This action might not be possible to undo. Are you sure you want to continue?
The RICK BRANT SCIENCE-ADVENTURE Stories
BY JOHN BLAINE
The Rocket’s Shadow The Lost City Sea Gold 100 Fathoms Under The Whispering Box Mystery The Phantom Shark Smugglers’ Reef The Caves of Fear Stairway to Danger The Golden Skull The Wailing Octopus The Electronic Mind Reader The Scarlet Lake Mystery The Pirates of Shan The Blue Ghost Mystery The Egyptian Cat Mystery The Flaming Mountain The Flying Stingaree The Ruby Ray Mystery The Veiled Raiders Rocket Jumper The Deadly Dutchman Danger Below! The Magic Talisman
A RICK BRANT SCIENCE-ADVENTURE STORY
THE ELECTRONIC MIND READER
BY JOHN BLAINE
GROSSET & DUNLAP PUBLISHERS NEW YORK, N. Y.
© 1957 BY GROSSET AND DUNLAP, INC.
ALL RIGHTS RESERVED
Printed in the United States of America
I II III IV V VI VII VIII IX X XI XII XIII XIV XV XVI XVII XVIII XIX XX
THE MILLION-DOLLAR GIMMICK THE IINVASION OF SPINDRIFT A SYSTEM WITHIN A SYTEM A HAIRCUT AND A WINK JANIG RUNS A SECURITY CHECK A CALM PRECEDES A STORM THE PERIPATETIC BARBER THE MIND READER STRIKES DAGGER OF THE MIND SEARCH FOR STRANGERS THE DANGEROUS RESEMBLANCE THE COAST GUARD DRAWS A BLANK THE MEGABUCK MOB ACTS SURVEILLANCE—WITH CEREAL A MATTER OF BRAIN WAVES THE VANISHING MERMAIDS POINTER TO DISASTER THE ONE-MAN BOARDING PARTY TAPED FOR TROUBLE JANIG CLOSES IN
1 10 23 32 43 52 62 70 82 90 100 113 123 140 145 155 169 176 184 192
The Million-Dollar Gimmick
Rick Brant stretched luxuriously and slid down to a halfreclining, half-sitting position in his dad‟s favorite library armchair. He called, “Barby! Hurry up!” Don Scott looked up from his adjustment of the television picture. “What‟s the rush? The show hasn‟t started yet.” Rick explained, “She likes the commercials.” A moment later Barbara Brant appeared in the doorway, hastily finishing a doughnut. Rick cocked an eyebrow at her. “If you‟re going to eat, you might at least bring a plateful, so we can have some, too.” Barby gulped. “Sorry. I didn‟t intend to have a doughnut. I went to the kitchen to see if Mom and Dad wanted to watch the show, and they were having doughnuts and milk.” “Never mind,” Scotty said. “We forgive you. We‟ll get ours later. Are Mom and Dad coming?”
“Maybe later. Now be quiet, please, so I can hear the commercial.” Dismal, the Brant pup, wandered in and paused at Rick‟s chair to have his ears scratched before taking up his favorite position, under the TV table. Rick obliged and the shaggy pup groaned with pleasure. “Why all the interest in a breakfast-food commercial?” Scotty asked. “The announcer is cute,” Barby stated. This made no sense to Scotty. He stretched out on the rug in front of the set, then rolled over on his back and looked up at the girl. “I don‟t get it. Then why do you eat Crummies for breakfast instead of the hay this guy sells?” “The Crummies announcer is cuter,” Barby explained patiently. The boys grinned and fell silent as the cereal salesman went into his spiel. Barby perched on the edge of a chair and listened attentively. Rick watched his sister‟s expressive face, chuckling to himself. Barby always listened to the commercials. It was only fair, she insisted, and the boys went along with her wishes. Come right down to it, Rick thought, listening to commercials was the price that had to be paid for entertainment. Not listening meant not paying the price. He didn‟t think that the point was particularly important, but there was a small element of justice in Barby‟s view. Their Sunday evenings on Spindrift, the private island off the New Jersey coast, usually ended with this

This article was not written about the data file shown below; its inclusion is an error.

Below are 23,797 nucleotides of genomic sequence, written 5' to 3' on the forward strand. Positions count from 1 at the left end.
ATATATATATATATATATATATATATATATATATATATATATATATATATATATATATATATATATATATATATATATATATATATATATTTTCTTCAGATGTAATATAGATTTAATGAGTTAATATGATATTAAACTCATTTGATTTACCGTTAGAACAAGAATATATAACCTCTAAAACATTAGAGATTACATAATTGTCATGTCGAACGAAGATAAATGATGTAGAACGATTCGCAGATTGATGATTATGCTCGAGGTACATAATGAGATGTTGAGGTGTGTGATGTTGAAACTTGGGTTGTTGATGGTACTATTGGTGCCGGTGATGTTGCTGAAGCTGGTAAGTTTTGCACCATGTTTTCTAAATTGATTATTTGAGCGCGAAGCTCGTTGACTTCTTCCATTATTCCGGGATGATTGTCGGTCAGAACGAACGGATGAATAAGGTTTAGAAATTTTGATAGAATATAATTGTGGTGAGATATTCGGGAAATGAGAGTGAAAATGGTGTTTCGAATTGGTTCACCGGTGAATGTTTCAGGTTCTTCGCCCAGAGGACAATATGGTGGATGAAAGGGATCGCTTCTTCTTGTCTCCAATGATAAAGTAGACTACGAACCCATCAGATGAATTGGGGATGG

particular program. The members of the Spindrift staff were not TV enthusiasts at best, and they cared little about the program. Mr. and Mrs. Brant sometimes watched, more for the sake of being companionable than for the sake of the program. But usually the three young people watched alone. The program was a typical quiz. Contestants who were expert on a particular category returned week after week on their build-up to a grand prize, which was a quarter of a million dollars. This quiz, however, had elements that the younger Brants liked. In the first place, the contestants were ordinary people. The producer didn‟t seem to go in for odd characters as other programs did. For the past few weeks the hero-contestant had been an eighteen-year-old coal miner from Pennsylvania. There was nothing unusual about him, except for one thing: he had become interested in the mining of precious stones, and from there he had studied their history. He was an expert on historical gems. Now, as the master of ceremonies greeted the miner, Barby said with admiration, “He has a wonderful personality. And imagine him knowing so much about gems!” Rick draped a leg over the chair arm. “See, Scotty? The perfect reaction.” “What do you mean?” Barby demanded indignantly. “He absolutely does have a wonderful personality, and I think it‟s amazing that a coal miner should know so much about gems.”
Scotty grinned up at her. “Rick means people can‟t get on quiz shows unless they have good TV personalities. And how much appeal would the show have if a gem expert answered questions on gems?” “I see what you mean,” Barby agreed. “That‟s it,” Rick nodded. “Anyway, I agree that the miner has a swell personality, and he certainly knows his gems.” The three fell quiet as the quiz began. The questions were really tough, filled with the kind of detail no one could be expected to remember, but which good contestants always did. Then, at a crucial moment, the miner hesitated over identification of a date in the long and bloody history of the Koh-i-noor diamond. “If only we could help him,” Barby wailed. “We don‟t know, either,” Scotty reminded. But Rick suddenly realized that they did know—or, at least, had the answer available. He was certain it could be found in one of his father‟s books, if not in the encyclopedia. But even if they had time to look it up, which they didn‟t, the contestant couldn‟t hear them in a soundproof booth. Or could they get a message to him if they were part of the studio audience? Or was there some other way? It was typical of Rick, when faced with an apparently insoluble problem, to look for an answer. The miner finally remembered, and the three breathed a mutual sigh of relief. But the ordeal was not yet over, because the questioning had several parts. Next came a quiz on the Star of Africa. The questions asked, the camera began switching